Monday, May 31, 2010


May 28

Has anyone seen the film Duel from the 1970s, Steven Spielberg’s first movie? In it, a businessman driving across America overtakes a truck, the driver of which gets angry. The conflict between them escalates into an epic road battle as the truck tries to run him off the road. Today I experienced something similar. Me and five other passengers were in a car to Mukomuko when the driver overtook a small truck in front of us. Within minutes the truck was zooming past us again. The driver overtook the truck again, this time almost killing an oncoming motorcyclist. A few minutes later and the truck was hurtling past us despite our driver trying to block it from doing so. Then the truck came to a dead stop in the middle of the road and the car pulled up just in time, almost rear-ending. The two drivers got out and our driver grabbed the truck driver by the throat. The front passenger of our car had also got out and he separated the two. His wife, also on board, had earlier told me he was a policeman so I felt relieved he was there. Soon peace was restored and both vehicles went on their way, with the truck going far ahead. About an hour later we caught up and I could feel all the fellow passengers tense as we again overtook the truck. Thankfully this time the truck stayed behind and we never saw it again.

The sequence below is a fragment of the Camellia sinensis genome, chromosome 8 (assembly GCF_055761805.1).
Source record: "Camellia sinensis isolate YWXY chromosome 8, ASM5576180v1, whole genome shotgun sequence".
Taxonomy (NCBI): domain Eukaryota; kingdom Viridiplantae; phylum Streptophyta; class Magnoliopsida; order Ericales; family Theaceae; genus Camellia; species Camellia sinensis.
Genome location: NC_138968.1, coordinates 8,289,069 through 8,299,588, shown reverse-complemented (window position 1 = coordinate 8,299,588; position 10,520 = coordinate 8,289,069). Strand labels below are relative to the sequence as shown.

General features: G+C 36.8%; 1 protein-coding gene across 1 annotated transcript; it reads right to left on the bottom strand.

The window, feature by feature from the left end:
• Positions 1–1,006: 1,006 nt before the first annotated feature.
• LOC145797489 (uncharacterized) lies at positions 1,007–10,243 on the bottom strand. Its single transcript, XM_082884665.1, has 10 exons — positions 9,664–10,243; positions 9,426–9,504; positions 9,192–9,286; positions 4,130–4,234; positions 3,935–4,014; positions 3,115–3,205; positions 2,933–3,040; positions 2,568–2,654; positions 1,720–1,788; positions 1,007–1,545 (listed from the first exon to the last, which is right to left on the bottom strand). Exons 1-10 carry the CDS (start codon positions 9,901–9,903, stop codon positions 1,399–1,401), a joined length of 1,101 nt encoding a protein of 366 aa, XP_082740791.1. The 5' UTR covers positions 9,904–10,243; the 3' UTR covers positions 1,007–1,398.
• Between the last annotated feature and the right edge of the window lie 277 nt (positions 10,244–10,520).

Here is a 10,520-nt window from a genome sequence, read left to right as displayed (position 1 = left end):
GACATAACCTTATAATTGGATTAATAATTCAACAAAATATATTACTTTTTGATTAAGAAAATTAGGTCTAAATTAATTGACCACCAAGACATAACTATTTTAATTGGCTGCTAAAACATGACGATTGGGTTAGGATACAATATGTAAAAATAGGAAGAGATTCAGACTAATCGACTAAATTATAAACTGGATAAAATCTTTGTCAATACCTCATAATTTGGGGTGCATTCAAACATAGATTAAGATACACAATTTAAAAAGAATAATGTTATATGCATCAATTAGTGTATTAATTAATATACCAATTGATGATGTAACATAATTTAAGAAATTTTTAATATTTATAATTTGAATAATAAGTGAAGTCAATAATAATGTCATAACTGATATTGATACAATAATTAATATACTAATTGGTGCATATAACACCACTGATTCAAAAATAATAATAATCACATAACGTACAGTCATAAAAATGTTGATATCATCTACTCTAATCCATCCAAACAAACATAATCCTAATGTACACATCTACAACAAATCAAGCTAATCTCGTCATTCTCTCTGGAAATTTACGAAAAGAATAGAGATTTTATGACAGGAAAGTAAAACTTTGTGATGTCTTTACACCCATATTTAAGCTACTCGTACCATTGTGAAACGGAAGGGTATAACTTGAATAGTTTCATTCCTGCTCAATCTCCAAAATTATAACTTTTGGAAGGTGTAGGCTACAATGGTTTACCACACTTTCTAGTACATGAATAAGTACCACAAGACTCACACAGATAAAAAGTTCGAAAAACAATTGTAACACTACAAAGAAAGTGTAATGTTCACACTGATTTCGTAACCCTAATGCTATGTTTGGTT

1. It was quite a tight little movie really. Under-appreciated. Dennis Weaver's best performance outside of some episodes of Gunsmoke.

    Good to hear from you and see you are on your way again. Do hope you got a medical consult regarding the kitten nip.

    The gravy may have had cossava or tapioca flour. Believe it made its way into cultivation in that area from South America.

  2. Sublime film, and I would dispute that it's under-appreciated - it was effectively what launched Spielberg's career. A point of pedantry - it is clear fairly early on in the film that the truck driver is a serial killer - you can see the trophy plates of his previous victims adorning the truck. Only complaint I have is that they lay on a bit thick the message that Weaver's character is a bit of a wimp (the radio conversation about 'head of the household' followed by the bickering phone call etc) and the theme of the film is therefore him having to get a bit of primeval masculinity to survive rather than trying to run away. But a minor complaint about a classic film.

  3. Agree with James that it is a sublime film-never seeing the truch driver's face. I guess the truck is the villan and therefore the serial killer.